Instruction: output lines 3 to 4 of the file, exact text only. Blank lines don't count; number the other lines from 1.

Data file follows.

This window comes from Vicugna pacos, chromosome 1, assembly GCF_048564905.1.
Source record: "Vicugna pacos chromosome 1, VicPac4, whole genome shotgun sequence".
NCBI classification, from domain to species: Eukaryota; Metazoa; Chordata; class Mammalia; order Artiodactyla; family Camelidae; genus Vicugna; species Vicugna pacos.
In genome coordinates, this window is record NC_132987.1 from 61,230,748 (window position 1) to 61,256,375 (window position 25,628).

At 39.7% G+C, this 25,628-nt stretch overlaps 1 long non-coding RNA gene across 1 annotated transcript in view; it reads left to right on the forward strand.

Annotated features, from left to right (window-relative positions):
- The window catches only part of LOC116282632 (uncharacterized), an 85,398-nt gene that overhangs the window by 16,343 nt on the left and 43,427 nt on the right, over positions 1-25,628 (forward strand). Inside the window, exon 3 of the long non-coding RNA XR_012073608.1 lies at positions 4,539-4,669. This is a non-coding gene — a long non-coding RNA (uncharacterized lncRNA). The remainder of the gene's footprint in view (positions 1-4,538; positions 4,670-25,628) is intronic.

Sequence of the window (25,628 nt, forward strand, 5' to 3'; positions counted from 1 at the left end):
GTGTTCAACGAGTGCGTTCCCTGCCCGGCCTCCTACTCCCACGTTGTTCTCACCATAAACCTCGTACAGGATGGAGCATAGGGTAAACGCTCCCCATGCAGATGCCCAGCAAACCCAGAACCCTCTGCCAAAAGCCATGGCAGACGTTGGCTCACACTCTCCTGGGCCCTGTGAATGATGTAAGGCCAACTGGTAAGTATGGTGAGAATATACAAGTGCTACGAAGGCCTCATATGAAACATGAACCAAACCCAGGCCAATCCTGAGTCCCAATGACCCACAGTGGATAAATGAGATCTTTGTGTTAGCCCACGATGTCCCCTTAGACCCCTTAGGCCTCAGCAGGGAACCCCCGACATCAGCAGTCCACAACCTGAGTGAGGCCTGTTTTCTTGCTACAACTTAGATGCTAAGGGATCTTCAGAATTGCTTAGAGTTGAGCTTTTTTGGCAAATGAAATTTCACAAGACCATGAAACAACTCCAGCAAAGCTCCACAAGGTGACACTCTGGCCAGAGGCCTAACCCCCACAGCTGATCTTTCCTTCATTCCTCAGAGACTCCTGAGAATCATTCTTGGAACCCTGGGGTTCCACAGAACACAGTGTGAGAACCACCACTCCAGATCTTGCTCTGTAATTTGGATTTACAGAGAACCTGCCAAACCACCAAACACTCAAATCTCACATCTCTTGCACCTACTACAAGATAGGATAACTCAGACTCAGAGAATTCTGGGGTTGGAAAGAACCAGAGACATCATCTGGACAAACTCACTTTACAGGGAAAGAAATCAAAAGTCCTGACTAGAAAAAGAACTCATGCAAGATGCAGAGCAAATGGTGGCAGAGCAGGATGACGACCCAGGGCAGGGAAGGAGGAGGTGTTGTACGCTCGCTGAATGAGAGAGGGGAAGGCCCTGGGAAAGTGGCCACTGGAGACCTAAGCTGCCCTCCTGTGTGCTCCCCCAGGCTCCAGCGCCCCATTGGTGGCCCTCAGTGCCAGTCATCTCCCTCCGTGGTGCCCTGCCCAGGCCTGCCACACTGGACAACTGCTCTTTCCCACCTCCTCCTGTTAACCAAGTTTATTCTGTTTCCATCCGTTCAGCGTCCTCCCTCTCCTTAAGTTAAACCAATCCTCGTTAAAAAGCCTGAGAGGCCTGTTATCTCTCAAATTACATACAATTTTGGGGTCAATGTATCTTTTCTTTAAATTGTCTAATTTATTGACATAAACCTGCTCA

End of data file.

NCBI classification, from domain to species: Eukaryota; Metazoa; Chordata; class Mammalia; order Artiodactyla; family Camelidae; genus Vicugna; species Vicugna pacos.
In genome coordinates, this window is record NC_132987.1 from 61,230,748 (window position 1) to 61,256,375 (window position 25,628).